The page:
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PLoS One. 2011 Mar 23;6(3):e18115. doi: 10.1371/journal.pone.0018115.

Alternative splicing and nonsense-mediated RNA decay contribute to the regulation of SHOX expression.

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Department of Human Molecular Genetics, University of Heidelberg, Heidelberg, Germany.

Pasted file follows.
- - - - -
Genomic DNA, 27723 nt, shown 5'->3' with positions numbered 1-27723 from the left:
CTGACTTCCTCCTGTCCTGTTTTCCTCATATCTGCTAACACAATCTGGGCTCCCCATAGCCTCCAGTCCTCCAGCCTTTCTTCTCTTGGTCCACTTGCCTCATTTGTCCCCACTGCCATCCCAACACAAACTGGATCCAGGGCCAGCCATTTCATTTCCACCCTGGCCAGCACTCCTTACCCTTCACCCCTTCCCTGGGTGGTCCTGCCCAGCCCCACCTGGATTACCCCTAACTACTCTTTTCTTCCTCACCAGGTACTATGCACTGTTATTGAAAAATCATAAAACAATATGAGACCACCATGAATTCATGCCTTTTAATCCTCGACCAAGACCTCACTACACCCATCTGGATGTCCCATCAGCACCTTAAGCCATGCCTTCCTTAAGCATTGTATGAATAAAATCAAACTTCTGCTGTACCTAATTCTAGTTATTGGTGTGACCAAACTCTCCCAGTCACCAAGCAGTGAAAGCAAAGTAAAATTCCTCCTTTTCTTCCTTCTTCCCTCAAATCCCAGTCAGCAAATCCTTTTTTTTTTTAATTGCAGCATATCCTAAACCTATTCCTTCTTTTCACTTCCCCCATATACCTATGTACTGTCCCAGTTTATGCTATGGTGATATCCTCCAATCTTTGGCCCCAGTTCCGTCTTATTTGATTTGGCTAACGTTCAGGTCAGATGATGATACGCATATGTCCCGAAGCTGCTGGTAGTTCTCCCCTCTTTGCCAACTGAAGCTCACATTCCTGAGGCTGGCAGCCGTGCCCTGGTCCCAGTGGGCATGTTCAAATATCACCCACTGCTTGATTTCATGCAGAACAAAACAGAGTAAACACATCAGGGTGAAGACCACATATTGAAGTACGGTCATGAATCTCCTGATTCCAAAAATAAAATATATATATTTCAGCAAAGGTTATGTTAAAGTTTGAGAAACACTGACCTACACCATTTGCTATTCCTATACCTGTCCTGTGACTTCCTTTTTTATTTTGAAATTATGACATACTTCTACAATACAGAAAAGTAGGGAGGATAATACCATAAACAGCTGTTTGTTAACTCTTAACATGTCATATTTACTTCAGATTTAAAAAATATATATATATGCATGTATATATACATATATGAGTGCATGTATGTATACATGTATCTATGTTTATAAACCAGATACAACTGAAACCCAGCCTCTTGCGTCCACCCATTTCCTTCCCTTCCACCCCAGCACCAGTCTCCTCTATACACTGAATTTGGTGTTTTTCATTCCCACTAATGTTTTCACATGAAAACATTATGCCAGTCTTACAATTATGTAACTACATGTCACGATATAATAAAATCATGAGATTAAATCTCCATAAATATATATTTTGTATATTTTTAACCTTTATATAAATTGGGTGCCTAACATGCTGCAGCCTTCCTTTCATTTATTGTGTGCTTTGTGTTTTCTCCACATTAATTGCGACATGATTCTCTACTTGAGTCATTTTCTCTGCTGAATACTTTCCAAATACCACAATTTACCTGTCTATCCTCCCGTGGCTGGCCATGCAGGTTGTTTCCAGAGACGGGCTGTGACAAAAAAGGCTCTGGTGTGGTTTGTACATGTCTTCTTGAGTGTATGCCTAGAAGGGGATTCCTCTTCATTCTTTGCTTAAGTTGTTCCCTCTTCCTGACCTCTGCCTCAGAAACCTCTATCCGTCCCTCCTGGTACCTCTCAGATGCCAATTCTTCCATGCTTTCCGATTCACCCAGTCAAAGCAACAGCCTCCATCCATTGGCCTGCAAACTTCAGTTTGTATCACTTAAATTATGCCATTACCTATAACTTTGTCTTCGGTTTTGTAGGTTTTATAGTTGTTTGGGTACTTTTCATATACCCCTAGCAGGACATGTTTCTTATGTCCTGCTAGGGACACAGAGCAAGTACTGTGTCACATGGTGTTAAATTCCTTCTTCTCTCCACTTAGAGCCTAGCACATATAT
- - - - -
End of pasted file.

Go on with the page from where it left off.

The human SHOX gene is composed of seven exons and encodes a paired-related homeodomain transcription factor. SHOX mutations or deletions have been associated with different short stature syndromes implying a role in growth and bone formation. During development, SHOX is expressed in a highly specific spatiotemporal expression pattern, the underlying regulatory mechanisms of which remain largely unknown. We have analysed SHOX expression in diverse embryonic, fetal and adult human tissues and detected expression in many tissues that were not known to express SHOX before, e.g. distinct brain regions. By using RT-PCR and comparing the results with RNA-Seq data, we have identified four novel exons (exon 2a, 7-1, 7-2 and 7-3) contributing to different SHOX isoforms, and also established an expression profile for the emerging new SHOX isoforms. Interestingly, we found the exon 7 variants to be exclusively expressed in fetal neural tissues, which could argue for a specific role of these variants during brain development. A bioinformatical analysis of the three novel 3'UTR exons yielded insights into the putative role of the different 3'UTRs as targets for miRNA binding. Functional analysis revealed that inclusion of exon 2a leads to nonsense-mediated RNA decay altering SHOX expression in a tissue and time specific manner. In conclusion, SHOX expression is regulated by different mechanisms and alternative splicing coupled with nonsense-mediated RNA decay constitutes a further component that can be used to fine tune the SHOX expression level.

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